HRODNA, Belarus -- Zmitser Dashkevich, the leader of the unregistered Young Front political movement in Belarus, has been released from prison.
Relatives and colleagues, along with journalists, met him at the penitentiary gates in the western city of Hrodna upon his release early on August 28.
Dashkevich, who looked very thin but joyful, told reporters he "feels great" and is ready to continue his political activities.
"Friends, thank you all for greeting me, and for supporting me throughout this entire period," Dashkevich said. "Of course, I do not consider my release some sort of favor granted by the authorities. We all know that one day you're here, the next day you're there [back in prison]. The case of [jailed opposition activist] Uladzimer Yaromenak testifies to that. I plan to carry on all the same activities I have been involved with all these years."
WATCH: Relatives, including wife Nasta, and colleagues and journalists met Zmitser Dashkevich at the penitentiary gates in the western Belarusian city of Hrodna upon his release early on August 28:
Dashkevich also expressed his gratitude to reported, who followed his prison ordeal.
"Both convicts and prison staff follow independent media," Dashkevich said. "I'd like to thank journalists and other people from the Hrodna prison and other prisons I had a chance to meet. Some supported me with a kind word, others made me tea, or shared apples with me. Obviously, I cannot say where or who it was, but these people know it themselves. In time, I will thank them in person."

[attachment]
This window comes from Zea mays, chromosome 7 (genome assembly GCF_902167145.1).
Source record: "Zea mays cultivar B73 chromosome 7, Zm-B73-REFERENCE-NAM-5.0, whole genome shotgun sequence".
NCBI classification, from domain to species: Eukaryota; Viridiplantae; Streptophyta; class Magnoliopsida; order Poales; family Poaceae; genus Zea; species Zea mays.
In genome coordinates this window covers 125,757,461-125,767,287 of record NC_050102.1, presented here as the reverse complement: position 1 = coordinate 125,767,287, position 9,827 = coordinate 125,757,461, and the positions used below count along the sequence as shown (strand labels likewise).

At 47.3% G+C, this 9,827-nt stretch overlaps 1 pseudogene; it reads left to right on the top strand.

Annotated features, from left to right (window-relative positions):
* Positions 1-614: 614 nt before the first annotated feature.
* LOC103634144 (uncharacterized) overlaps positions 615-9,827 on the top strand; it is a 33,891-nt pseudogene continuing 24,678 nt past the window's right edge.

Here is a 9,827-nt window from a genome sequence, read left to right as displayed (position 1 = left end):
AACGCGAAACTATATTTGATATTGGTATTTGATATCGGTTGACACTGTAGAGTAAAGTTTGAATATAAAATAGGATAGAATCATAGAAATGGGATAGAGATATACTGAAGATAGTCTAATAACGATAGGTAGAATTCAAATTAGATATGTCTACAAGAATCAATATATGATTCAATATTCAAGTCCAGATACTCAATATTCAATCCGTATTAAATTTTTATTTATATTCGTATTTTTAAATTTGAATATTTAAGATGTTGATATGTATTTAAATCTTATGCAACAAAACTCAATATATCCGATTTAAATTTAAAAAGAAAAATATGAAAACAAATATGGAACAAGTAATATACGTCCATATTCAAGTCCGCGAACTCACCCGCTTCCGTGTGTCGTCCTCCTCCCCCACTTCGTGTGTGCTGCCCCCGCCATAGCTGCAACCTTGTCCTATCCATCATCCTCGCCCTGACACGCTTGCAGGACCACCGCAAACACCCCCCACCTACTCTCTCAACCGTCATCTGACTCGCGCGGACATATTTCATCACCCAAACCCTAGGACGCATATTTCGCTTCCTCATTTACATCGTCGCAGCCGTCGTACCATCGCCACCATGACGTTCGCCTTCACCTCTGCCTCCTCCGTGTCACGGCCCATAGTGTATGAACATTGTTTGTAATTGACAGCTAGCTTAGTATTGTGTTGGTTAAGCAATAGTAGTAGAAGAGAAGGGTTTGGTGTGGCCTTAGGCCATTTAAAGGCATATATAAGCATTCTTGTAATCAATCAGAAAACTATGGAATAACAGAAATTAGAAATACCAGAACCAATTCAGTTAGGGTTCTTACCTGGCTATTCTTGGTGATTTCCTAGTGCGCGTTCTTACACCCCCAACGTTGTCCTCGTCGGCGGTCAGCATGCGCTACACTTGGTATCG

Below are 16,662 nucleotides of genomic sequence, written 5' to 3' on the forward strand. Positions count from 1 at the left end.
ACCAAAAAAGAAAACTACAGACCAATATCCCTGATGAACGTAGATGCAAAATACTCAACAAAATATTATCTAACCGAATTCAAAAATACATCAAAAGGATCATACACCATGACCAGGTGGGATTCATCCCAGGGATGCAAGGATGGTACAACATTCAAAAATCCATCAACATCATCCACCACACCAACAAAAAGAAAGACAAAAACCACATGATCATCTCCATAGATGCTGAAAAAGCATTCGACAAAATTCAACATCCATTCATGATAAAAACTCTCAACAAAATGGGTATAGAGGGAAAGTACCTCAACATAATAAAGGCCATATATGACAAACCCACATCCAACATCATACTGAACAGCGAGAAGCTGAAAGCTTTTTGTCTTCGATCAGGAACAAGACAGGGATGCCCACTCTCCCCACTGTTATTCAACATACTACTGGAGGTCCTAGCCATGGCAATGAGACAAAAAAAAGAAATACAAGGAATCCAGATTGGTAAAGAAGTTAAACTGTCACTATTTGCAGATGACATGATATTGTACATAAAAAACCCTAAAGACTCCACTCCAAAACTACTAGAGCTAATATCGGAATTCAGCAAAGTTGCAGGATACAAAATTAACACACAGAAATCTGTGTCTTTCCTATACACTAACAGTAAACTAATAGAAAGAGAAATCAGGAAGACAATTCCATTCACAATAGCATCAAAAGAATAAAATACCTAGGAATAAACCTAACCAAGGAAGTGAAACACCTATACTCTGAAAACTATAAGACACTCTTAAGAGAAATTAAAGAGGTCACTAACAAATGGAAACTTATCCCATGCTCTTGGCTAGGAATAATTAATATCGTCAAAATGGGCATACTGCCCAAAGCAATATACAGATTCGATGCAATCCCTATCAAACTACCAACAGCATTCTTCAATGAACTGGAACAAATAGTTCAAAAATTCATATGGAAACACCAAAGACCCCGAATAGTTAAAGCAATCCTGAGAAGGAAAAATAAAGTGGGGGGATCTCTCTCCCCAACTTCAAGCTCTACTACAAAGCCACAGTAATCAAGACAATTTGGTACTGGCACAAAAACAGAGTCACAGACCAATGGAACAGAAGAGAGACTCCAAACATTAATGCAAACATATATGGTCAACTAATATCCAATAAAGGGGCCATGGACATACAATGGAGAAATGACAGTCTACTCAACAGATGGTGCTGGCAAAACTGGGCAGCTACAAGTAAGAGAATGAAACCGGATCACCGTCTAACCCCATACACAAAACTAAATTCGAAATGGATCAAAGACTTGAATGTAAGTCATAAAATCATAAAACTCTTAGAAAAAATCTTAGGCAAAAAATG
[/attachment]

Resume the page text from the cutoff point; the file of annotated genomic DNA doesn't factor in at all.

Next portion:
Dashkevich was sentenced to two years in prison and fellow Youth Front activist Eduard Lobau received a four-year term. They were found guilty in March 2011 of assaulting two people in Minsk a day before the presidential election in December 2010.
The men denied the charges, saying the case was fabricated to bar them from opposition activities on the presidential election day.
Belarus's disputed presidential election on December 19, 2010 resulted in protests and the mass arrests of activists.
Last year, Dashkevich received an additional year in prison for what authorities called a "systematic and aggressive refusal to follow instructions of the penitentiary administration."
He was later transferred to the high security prison in Hrodna. Dashkevich said he refused to follow regulations because the case against him was politically motivated. During his prison term, Dashkevich was regularly placed in solitary confinement.
But he says he received support for his hunger strikes and protests in prisons and labor camps.
"Other fellow prisoners did support me in every way. There have been attempts by administrations of various prisons to incite other inmates against me," Dashkevich said. "Of course, once in jail, out of boredom, some prisoners tend to try to earn themselves a reduction of jail term or something else. One can understand them. If you are shut behind bars for 25 years of your life, you'd do anything the [prison] administration tells you."
Amnesty International had designated Dashkevich and Lobau "prisoners of conscience," who were jailed for their political views.